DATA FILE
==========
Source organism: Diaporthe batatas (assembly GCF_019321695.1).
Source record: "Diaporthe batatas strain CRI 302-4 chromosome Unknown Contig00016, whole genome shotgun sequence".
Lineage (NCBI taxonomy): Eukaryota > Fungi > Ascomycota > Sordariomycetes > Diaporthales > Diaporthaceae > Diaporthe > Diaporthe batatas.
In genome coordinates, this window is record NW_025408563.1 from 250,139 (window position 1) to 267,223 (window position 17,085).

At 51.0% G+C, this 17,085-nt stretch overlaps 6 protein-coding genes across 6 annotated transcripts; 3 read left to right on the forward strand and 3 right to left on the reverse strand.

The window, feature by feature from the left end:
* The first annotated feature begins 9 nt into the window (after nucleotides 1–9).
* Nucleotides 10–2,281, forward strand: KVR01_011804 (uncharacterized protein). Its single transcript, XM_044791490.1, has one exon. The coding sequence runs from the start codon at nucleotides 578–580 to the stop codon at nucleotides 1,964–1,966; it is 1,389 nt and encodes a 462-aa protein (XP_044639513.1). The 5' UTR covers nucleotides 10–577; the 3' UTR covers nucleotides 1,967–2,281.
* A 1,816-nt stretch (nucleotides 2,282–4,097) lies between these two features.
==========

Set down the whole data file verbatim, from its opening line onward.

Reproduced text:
Source organism: Diaporthe batatas (assembly GCF_019321695.1).
Source record: "Diaporthe batatas strain CRI 302-4 chromosome Unknown Contig00016, whole genome shotgun sequence".
Lineage (NCBI taxonomy): Eukaryota > Fungi > Ascomycota > Sordariomycetes > Diaporthales > Diaporthaceae > Diaporthe > Diaporthe batatas.
In genome coordinates, this window is record NW_025408563.1 from 250,139 (window position 1) to 267,223 (window position 17,085).

At 51.0% G+C, this 17,085-nt stretch overlaps 6 protein-coding genes across 6 annotated transcripts; 3 read left to right on the forward strand and 3 right to left on the reverse strand.

The window, feature by feature from the left end:
* The first annotated feature begins 9 nt into the window (after nucleotides 1–9).
* Nucleotides 10–2,281, forward strand: KVR01_011804 (uncharacterized protein). Its single transcript, XM_044791490.1, has one exon. The coding sequence runs from the start codon at nucleotides 578–580 to the stop codon at nucleotides 1,964–1,966; it is 1,389 nt and encodes a 462-aa protein (XP_044639513.1). The 5' UTR covers nucleotides 10–577; the 3' UTR covers nucleotides 1,967–2,281.
* A 1,816-nt stretch (nucleotides 2,282–4,097) lies between these two features.